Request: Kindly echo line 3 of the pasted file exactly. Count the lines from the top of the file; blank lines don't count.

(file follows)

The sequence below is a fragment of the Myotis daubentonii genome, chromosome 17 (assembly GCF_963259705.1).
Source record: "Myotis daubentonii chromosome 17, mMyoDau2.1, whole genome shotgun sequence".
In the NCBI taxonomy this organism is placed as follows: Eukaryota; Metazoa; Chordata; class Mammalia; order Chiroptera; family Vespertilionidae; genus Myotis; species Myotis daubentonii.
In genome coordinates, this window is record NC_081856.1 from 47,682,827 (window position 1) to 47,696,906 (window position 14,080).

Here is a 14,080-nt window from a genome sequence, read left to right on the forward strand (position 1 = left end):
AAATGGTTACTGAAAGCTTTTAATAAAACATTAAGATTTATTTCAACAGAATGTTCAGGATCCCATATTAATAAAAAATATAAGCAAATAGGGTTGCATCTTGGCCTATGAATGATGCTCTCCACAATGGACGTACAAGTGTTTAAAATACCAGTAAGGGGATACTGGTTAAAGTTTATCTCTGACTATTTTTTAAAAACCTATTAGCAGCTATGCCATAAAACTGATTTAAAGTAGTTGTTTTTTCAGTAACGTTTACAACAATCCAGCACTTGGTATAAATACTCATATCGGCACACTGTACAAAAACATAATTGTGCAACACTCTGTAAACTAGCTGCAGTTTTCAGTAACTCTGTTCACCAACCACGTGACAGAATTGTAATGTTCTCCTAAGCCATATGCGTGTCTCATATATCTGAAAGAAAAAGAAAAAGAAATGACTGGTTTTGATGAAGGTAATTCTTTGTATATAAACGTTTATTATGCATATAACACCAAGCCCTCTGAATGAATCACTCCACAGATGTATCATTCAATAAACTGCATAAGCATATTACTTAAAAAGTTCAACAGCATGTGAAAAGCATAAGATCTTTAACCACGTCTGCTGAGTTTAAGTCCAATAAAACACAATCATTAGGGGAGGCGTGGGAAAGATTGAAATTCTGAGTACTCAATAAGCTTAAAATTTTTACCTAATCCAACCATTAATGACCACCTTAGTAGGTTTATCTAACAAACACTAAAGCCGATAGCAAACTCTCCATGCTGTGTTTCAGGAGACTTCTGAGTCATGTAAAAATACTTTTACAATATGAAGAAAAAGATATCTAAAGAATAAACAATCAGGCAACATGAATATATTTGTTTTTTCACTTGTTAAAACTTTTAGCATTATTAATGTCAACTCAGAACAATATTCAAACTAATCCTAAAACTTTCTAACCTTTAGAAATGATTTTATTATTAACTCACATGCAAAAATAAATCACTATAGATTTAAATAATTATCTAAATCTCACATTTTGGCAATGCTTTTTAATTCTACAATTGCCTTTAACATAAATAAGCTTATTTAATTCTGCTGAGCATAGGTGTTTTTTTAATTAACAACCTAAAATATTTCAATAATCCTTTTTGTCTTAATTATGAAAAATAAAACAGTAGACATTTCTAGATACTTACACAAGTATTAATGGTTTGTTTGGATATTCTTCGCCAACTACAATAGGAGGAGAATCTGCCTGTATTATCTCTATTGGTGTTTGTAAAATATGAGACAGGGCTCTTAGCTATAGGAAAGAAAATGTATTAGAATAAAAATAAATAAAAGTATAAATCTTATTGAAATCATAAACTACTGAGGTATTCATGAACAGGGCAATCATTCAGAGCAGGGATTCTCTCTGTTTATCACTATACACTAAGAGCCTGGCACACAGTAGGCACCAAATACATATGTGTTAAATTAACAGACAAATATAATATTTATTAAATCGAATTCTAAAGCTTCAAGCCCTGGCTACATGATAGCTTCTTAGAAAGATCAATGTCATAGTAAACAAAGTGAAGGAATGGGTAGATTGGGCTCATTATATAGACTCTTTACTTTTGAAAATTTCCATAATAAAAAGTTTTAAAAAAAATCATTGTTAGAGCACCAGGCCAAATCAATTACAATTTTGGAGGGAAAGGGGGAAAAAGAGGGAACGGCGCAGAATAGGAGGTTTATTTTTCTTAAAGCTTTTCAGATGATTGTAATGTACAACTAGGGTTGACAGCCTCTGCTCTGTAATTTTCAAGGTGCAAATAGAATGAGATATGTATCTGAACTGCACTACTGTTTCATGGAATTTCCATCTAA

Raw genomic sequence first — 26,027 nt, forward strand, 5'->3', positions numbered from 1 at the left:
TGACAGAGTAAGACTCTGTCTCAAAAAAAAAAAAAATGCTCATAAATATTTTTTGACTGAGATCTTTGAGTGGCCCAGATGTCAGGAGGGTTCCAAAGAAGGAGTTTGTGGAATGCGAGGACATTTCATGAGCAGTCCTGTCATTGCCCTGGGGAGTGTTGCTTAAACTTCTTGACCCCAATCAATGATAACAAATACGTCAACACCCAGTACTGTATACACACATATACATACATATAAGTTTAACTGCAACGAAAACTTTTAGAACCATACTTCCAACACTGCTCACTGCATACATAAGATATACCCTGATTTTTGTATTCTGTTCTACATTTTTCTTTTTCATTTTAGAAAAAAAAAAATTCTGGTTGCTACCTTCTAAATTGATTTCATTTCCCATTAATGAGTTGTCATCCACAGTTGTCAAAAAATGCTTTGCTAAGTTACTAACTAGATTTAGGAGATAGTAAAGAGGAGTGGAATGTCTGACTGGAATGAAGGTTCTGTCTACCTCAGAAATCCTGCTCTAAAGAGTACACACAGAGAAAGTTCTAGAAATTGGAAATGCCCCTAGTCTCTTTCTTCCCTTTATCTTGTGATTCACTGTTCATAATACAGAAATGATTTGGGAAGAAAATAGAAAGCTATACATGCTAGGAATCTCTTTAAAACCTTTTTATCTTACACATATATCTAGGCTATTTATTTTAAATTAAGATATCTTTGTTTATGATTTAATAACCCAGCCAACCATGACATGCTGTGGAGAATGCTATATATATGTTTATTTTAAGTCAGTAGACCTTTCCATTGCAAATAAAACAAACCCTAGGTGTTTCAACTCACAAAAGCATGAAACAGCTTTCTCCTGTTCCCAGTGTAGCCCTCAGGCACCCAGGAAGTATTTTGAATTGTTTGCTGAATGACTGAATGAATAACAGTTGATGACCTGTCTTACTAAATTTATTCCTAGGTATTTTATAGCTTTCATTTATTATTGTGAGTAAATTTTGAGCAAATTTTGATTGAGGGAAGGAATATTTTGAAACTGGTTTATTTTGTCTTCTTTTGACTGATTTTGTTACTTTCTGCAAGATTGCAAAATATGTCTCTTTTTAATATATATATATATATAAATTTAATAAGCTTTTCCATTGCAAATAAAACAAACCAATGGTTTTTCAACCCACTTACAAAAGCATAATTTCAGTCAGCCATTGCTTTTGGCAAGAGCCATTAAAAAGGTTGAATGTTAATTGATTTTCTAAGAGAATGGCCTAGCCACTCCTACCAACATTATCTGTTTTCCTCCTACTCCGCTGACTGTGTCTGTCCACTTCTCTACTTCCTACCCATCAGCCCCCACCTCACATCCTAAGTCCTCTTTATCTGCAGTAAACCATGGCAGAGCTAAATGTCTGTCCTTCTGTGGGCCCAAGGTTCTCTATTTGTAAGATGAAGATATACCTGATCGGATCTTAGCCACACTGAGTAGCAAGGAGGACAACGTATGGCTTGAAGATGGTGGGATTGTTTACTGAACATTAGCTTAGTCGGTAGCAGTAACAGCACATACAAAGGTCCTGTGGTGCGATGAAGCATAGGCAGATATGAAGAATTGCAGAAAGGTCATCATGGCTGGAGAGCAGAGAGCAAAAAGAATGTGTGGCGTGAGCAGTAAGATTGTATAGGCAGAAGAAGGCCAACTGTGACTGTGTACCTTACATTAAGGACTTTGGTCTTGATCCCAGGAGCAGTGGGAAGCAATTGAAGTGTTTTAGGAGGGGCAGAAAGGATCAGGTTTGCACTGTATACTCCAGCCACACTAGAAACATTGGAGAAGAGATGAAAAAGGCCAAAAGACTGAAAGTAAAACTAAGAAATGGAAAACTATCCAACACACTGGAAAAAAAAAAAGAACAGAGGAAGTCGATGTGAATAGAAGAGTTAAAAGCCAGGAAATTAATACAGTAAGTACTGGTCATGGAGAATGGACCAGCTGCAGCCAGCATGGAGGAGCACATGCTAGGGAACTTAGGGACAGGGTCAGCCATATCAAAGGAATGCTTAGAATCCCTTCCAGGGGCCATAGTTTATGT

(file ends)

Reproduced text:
In the NCBI taxonomy this organism is placed as follows: Eukaryota; Metazoa; Chordata; class Mammalia; order Chiroptera; family Vespertilionidae; genus Myotis; species Myotis daubentonii.